Continuing the review (part I here) of Frost & Hirsch’s ReJesus, chapters 2 & 3 apply the concept of ReJesus to the individual and the community, to discipleship and the church. The aim of “rejesusing” disciples and communities is to “recover the absolute centrality of the person of Jesus in defining who we are as well as what we do.” Thus, they “believe that Christology is the key to the renewal of thE church in every age and in every possible situation it might find itself.”
Chapter two advocates personal renewal through Christology but what kind? They advocate a “recapturing of our imaginations” to person and example of Jesus. Sympathetic to empire theology, they suggest that we become a “conspiracy of little Jesuses” to order to subvert the rules of the Western empire, i.e. globalism, consumerism, etc. In short, “the task of discipleship is the lifelong project of literally becoming like him, of becoming a little Jesus” (49). How then do we become like Jesus? F&H try to steer clear of religion and “conformity to impersonal commands” by emphasizing a “constantly renewed, up-to-date experience with our Lord.” How do we develop this personal relationship with Jesus (which never appears as such in the Bible)? Contemporaneousness–unmediated closeness to Jesus, a term drawn from the wells of Soren Kierkegaard, an existentialist philosopher turned Christian. And here are where some personal concerns begin to emerge.
While I have been invigorated by the radical focus on the person and work of Jesus, the power to become like Jesus appears to be pietism. They steer clear of bootstrap religion but point us to the personal relationship with Jesus as the source for obedience. While I’m sure that is a motivating factor–the more I know Jesus, the more I desire to be like him–the Bible doesn’t appeal to a personal relationship w/ Jesus for our motivation to imitate him. Why? Probably because our experience of being close to him fluctuates considerably. As relationally, emotionally broken evangelicals, we easily confuse emotion for love and piestism for being “in Christ.”
Rather, the New Testament consistently points to new creation, the Spirit, and the Cross as motivation for obedience. For example:
Future Glory: “ For you have died and your life is hidden with Christ in God. When Christ, a)who is our life, is revealed, then you also will be revealed with Him in glory. Therefore consider the members of your earthly body as dead to immorality, impurity, passion, evil desire, and greed, which amounts to idolatry.
God’s sovereign pleasure: “Therefore, my beloved, as you have always obeyed, so now, not only as in my presence but much more in my absence, work out your own salvation with fear and trembling, 13 for it is God who works in you, both to will and to work for his good pleasure.”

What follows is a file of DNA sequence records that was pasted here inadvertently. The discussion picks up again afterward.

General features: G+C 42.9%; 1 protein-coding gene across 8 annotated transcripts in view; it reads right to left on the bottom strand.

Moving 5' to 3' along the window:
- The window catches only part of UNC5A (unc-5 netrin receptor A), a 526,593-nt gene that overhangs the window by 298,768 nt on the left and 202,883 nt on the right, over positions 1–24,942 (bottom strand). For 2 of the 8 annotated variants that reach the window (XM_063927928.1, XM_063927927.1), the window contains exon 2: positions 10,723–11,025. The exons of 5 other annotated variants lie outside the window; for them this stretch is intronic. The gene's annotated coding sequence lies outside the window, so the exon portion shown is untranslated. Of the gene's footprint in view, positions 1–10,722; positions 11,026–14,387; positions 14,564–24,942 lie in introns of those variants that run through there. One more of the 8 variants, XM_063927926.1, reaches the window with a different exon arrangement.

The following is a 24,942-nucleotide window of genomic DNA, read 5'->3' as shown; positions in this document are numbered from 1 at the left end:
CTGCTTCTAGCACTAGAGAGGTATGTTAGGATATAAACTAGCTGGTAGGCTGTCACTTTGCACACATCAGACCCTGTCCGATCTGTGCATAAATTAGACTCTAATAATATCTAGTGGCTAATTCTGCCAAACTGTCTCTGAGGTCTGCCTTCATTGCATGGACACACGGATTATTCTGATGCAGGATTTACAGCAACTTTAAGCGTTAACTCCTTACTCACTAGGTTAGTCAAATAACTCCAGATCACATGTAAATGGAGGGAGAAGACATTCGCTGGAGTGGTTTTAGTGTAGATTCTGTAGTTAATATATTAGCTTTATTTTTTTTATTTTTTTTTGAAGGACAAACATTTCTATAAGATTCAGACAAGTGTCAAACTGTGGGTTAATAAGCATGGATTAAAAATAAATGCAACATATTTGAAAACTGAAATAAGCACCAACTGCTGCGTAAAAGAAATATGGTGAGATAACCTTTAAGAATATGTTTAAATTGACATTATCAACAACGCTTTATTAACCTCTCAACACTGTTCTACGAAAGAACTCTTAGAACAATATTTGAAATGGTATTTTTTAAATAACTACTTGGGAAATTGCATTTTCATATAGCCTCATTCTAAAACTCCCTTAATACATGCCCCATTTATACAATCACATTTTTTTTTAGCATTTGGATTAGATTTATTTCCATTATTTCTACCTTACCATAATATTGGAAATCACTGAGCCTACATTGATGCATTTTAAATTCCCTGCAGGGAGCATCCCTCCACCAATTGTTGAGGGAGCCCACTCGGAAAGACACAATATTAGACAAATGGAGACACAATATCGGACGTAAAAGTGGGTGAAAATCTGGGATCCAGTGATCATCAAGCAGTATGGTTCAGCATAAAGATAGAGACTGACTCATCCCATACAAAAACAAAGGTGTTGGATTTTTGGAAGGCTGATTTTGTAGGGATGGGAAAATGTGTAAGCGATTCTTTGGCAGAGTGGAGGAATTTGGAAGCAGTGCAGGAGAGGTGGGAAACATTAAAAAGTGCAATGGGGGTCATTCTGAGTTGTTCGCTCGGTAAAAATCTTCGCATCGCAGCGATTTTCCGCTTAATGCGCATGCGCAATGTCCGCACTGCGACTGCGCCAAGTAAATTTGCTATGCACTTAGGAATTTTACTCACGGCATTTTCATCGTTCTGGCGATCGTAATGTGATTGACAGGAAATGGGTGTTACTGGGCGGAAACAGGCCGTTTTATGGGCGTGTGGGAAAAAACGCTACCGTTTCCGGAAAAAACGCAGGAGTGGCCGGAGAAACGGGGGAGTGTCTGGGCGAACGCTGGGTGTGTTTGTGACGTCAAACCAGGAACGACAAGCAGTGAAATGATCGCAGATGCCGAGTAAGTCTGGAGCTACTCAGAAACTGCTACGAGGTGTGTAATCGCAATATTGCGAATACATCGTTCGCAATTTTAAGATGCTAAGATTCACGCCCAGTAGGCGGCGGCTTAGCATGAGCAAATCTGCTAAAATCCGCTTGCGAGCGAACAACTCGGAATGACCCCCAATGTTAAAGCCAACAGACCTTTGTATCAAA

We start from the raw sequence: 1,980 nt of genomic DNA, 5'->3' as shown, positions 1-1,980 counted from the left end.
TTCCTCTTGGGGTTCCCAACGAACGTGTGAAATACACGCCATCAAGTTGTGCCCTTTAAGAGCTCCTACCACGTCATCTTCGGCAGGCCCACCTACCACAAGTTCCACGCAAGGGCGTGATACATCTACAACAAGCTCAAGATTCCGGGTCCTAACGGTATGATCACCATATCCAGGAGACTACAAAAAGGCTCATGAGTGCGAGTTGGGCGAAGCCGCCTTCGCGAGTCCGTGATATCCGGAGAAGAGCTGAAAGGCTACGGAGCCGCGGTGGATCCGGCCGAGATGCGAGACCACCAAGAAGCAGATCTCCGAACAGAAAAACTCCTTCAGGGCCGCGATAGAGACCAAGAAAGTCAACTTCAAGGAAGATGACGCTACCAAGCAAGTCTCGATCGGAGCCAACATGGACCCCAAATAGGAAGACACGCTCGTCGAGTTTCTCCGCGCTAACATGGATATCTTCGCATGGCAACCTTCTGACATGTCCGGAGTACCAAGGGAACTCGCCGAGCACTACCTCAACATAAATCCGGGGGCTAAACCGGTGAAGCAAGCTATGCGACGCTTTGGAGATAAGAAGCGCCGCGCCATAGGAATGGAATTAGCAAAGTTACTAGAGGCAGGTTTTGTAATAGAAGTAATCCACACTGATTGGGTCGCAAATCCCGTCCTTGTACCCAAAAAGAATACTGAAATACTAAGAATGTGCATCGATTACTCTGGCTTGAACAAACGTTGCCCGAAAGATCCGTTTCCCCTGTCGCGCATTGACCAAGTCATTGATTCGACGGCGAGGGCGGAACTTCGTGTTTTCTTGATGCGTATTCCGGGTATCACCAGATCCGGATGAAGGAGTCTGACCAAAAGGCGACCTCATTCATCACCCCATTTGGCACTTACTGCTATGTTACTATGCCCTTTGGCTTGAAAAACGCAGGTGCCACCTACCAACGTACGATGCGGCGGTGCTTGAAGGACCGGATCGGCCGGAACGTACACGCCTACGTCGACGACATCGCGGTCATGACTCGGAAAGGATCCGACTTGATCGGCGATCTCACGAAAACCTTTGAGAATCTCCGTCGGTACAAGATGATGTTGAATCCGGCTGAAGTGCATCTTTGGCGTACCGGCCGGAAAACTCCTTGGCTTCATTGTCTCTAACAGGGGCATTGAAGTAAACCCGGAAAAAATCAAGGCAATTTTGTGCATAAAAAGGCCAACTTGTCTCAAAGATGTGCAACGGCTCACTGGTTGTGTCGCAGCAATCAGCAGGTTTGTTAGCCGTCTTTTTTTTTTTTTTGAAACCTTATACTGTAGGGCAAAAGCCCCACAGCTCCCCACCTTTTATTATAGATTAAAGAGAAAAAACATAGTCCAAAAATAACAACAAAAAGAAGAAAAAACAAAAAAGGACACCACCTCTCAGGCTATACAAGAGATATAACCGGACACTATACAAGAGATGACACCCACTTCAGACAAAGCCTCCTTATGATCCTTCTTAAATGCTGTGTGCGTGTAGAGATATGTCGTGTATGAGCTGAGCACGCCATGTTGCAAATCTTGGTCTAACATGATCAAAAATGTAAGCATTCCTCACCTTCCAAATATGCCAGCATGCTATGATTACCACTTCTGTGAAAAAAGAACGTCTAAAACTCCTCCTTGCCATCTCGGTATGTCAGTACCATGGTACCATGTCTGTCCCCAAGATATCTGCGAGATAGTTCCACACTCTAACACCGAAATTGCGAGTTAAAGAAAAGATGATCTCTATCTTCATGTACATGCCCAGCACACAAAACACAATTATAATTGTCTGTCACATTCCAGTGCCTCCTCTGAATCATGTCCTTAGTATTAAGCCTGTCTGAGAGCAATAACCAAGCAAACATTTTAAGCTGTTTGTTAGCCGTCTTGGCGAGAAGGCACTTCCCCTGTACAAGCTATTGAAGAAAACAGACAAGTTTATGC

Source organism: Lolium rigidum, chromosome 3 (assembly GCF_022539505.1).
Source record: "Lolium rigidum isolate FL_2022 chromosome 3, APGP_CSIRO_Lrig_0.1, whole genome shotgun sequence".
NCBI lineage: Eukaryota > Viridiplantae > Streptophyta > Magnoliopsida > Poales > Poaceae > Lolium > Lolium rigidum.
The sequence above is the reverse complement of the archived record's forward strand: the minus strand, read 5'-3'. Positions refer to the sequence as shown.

Power of the Spirit: “Do not be deceived: God is not mocked, for whatever one sows, that will he also reap. 8 For the one who sows to his own flesh will from the flesh reap corruption, but the one who sows to the Spirit will from the Spirit reap eternal life. 9 And let us not grow weary of doing good, for in due season we will reap, if we do not give up. 10 So then, as we have opportunity, let us do good to everyone, and especially to those who are of the household of faith.
Should there not be a concomitant emphasis on the gospel, the Spirit, new creation and so on, if we are to imitate Jesus? Will not imitatio Christi lead to a new works righteousness without proper emphasis on the gospel? While working on this post I noticed Stetzer interviewed Hirsch, so I dropped some of these questions off in a comment. Hirsch graciously responded by pointing us away from cheap grace to costly grace. Read his response here.
I’ve appreciated Frost & Hirsch’s previous writing, their willingness to look at Jesus, community, and mission from a fresh perspective. Although I struggled through The Forgotten Ways, I definitely found the struggle worthwhile. ReJesus offers the same fresh perspective but from a much better pen. Either Frost or Hirsch have improved in their writing ReJesus: A Wild Messiah for a Missional Church!
The thesis of the book is that the Western church has overlooked the wild side of Jesus and under-emulated it. Sounds like Wild at Heart repackaged, but hardly!Attempting to retrieve the humanity of Christ, they build upon the theological foundations of imitatio Christi, the imitation of Christ. The notion that we should imitate Jesus was jettisoned from theological reflection for several centuries due to its moralistic overtones. Frost & Hirsch seem to be aware of these dangers, but it will be interesting to see how they relate their thesis to Chalcedonian christology.
In order to sufficiently reJesus the Church, they propose a three-fold focus (and take us on a Latin tour!): missio Dei, participatio Christi, & imago Dei. They write:
Those taken captive by the sight of Christ must be prepared for a reintegration of the theological concepts of missio Dei, participatio Christi, and imago Dei. These three concepts are foundational for a rediscovery of missional practice in our time. They are also foundational for us to reJesus the church in the West.